Slowly but Surely, Tellabs Tiptoes Onto the Net

With its purchase of NetCore, Tellabs can move more easily into the market for Internet gear.
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SAN FRANCISCO -- It's taken months of deliberation, but telecom supplier Tellabs (TLAB) has made a sharp turn onto the Internet with its purchase of Internet-router maker NetCore.

Tellabs said Wednesday it will acquire NetCore for stock worth $575 million. An 85-employee start-up based in Wilmington, Mass., NetCore is testing its first product, a router that carriers can use to relay 10 million phone or modem calls at once -- at least 10 times the capacity of

Cisco's

(CSCO) - Get Report

largest router.

The router will help Tellabs reach out to the new generation of carriers that rely on packet-driven Internet equipment, rather than the voice-signal phone circuits that are Tellabs' bread and butter.

"They're reinventing themselves," says Joanna Makris, an analyst with market research firm

Yankee Group

. Tellabs now will appeal to young Internet service providers and carriers in particular, such as

e.spire

,

Intermedia

and

2nd Century

, she says.

Tellabs CEO Michael Birck says the deal gives the Lisle, Ill., concern an important leg up in the telecom industry. "We would have been at a disadvantage" without NetCore, he says.

For 25 years, Birck has grown Tellabs by following a slow-and-steady business model of providing plumbing for older phone circuits. Birck has remained calm while his peers attacked the Internet.

Lucent's

(LU)

CEO Richard McGinn, for example, has snapped up more than 20 companies during the past three years, including recent grabs

Ascend

and

Nexabit

, the latter of which competes with NetCore in high-capacity routers.

Not Birck. After his vaunted deal with fiber-optic systems supplier

Ciena

(CIEN) - Get Report

collapsed in September, he returned to the caution that has helped Tellabs meet Wall Street expectations for seven quarters running. Birck knew his company's core business would give him time to articulate an Internet

attack plan that entailed some R&D and a little shopping of his own.

On Wednesday, Birck finally squeezed the trigger.

Birck says Tellabs held preliminary talks with NetCore about an alliance last fall but shelved them until he could see how well NetCore's Internet router would work. "In the last few weeks, we realized they could indeed pull it off," he says.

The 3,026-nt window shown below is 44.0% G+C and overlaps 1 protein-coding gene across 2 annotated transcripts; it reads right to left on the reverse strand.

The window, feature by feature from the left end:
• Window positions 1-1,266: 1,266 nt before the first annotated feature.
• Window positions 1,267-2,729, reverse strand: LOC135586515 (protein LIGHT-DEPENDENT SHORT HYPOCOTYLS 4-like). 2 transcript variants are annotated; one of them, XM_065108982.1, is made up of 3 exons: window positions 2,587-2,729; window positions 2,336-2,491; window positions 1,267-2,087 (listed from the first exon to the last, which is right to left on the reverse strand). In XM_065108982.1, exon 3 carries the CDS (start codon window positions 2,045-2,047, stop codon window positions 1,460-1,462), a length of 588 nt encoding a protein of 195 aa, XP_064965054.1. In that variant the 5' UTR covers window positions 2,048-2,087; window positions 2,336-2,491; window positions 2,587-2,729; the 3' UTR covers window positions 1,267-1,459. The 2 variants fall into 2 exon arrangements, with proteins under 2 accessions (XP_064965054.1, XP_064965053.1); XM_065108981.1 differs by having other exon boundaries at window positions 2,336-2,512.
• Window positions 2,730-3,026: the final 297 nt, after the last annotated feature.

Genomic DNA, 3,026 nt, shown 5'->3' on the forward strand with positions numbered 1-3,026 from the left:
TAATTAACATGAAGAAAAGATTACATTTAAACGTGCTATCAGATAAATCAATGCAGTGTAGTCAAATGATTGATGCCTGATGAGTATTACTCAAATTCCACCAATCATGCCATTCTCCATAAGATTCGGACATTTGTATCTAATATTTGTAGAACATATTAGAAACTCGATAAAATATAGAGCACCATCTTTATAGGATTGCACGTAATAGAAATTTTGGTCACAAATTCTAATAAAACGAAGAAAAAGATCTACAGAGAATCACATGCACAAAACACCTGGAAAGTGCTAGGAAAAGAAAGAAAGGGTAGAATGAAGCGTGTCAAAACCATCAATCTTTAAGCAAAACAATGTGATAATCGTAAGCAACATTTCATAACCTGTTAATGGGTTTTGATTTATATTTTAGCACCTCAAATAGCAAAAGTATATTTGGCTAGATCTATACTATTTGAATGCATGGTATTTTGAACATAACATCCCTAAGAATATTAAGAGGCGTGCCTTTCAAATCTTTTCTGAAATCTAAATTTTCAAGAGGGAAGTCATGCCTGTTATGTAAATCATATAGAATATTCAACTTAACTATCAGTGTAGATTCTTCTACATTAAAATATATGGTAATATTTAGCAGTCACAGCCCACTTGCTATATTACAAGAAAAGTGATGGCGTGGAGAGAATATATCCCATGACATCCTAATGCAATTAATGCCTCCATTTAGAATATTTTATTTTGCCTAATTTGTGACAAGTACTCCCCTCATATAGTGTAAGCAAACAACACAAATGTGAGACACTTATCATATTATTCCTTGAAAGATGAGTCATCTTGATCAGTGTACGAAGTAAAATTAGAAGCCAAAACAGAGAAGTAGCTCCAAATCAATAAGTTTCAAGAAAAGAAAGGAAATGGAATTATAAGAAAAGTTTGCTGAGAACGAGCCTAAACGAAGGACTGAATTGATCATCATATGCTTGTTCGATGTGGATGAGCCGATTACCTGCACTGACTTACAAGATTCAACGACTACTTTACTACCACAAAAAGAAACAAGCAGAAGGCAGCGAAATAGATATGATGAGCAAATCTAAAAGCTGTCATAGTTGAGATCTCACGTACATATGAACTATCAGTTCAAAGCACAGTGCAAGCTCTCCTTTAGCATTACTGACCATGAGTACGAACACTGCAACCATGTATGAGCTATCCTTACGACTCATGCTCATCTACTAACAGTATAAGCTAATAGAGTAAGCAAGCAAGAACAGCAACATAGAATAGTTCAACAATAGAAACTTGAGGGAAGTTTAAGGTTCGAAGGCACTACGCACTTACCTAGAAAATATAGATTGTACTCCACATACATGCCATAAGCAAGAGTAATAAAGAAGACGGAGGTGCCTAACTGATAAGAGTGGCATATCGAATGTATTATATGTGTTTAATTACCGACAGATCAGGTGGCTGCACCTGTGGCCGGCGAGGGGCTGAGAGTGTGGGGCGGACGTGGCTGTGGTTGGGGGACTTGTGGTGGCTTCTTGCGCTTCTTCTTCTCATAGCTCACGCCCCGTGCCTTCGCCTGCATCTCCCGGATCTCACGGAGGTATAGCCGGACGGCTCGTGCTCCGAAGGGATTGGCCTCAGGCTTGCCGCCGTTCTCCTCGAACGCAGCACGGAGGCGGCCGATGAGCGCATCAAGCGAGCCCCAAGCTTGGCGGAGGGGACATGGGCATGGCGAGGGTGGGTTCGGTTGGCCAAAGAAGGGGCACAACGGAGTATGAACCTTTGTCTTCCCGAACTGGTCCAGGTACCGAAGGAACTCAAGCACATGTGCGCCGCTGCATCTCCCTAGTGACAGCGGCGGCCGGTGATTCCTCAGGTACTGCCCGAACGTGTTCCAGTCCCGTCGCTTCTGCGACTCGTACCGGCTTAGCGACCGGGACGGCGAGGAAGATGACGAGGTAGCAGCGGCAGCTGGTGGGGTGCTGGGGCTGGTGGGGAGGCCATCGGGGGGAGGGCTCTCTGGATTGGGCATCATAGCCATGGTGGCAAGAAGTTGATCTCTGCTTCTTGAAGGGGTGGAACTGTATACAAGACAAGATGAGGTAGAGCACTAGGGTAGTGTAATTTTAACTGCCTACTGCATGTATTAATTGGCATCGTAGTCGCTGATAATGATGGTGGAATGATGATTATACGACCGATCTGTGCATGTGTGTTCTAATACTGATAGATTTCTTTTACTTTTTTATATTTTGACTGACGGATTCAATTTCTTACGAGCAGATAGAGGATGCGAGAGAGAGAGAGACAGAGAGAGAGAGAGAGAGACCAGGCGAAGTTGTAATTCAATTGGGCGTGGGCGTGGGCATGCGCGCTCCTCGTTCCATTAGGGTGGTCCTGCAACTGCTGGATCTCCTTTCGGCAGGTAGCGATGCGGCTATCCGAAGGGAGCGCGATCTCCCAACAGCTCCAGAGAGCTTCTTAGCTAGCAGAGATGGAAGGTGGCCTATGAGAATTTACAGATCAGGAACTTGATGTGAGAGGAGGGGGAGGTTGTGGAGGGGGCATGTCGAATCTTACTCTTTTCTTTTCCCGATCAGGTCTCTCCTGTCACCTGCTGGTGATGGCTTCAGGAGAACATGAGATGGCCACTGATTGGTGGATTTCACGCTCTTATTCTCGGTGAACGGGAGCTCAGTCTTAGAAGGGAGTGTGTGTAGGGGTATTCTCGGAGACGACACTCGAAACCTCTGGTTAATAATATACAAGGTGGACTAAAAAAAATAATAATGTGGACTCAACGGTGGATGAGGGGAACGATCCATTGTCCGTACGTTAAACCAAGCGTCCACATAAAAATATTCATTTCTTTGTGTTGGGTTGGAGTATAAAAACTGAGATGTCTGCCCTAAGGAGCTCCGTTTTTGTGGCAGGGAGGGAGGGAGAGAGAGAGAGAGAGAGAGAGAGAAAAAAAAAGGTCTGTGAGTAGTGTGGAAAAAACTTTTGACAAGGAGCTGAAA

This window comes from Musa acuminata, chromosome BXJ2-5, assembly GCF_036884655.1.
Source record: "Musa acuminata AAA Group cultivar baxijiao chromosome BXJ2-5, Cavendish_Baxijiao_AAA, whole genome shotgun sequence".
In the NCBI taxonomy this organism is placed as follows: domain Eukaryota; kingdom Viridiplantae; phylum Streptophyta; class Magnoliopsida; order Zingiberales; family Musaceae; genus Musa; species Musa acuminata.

Tellabs expects the deal to dilute 1999 earnings -- estimated at $1.26 per share by

First Call

-- by 1 to 2 cents, and be neutral or accretive to the estimated earnings of $1.59 per share in 2000. Tellabs stock dropped 1 13/16, or 3%, to 67 9/16 Wednesday.

Louis Giglio, portfolio manager of the

American Express Financial Advisors Strategy Aggressive Fund

, which holds Tellabs shares, lauds Birck for executing the carefully plotted move. With the NetCore purchase, Tellabs has addressed one of the chief concerns among investors, that it lacked Internet systems, he says.

"They did need that in their toolbox," says Tim Savageaux, an analyst with

Volpe Brown Whelan

. NetCore will help Tellabs keep customers from running to Ascend, according to Savageaux, who rates Tellabs buy. Ascend, now a part of Lucent, has been developing a product that competes with Tellabs' so-called cross-connects. (Volpe Brown has no underwriting relationship with Tellabs, Lucent or Ascend.)

NetCore's technology may also help Tellabs develop new lines of business and upgrade its current products to carry Internet packets. "I think there are a lot of product extensions that can come from this acquisition," says Ned Brines, vice president with money manager

Roger Engemann & Associates

, a longtime owner of Tellabs and Cisco. "It has to put to bed some of the fears about their ability to grow."

NetCore is one of several start-ups that investors and telecom giants believe could take some business from Cisco, which has long held an iron grip on the market for routers, the complex computers that send signals between the computer networks that make up the Internet.

Wall Street believes carriers and ISPs are ready for an alternative to Cisco. Case in point: Router manufacturer

Juniper Networks

(JNPR) - Get Report

, which nearly tripled from its offering price on its first day of trading last Friday to 98 7/8. On Wednesday, Juniper climbed another 33 1/2, or 29%, to 149. "Cisco will have to sweat to make their money," says Mukesh Chatter, CEO of Nexabit.

Despite the applause for its NetCore acquisition, Birck seems unlikely to start shooting deals left and right. "This is not a gunslinger," says Giglio.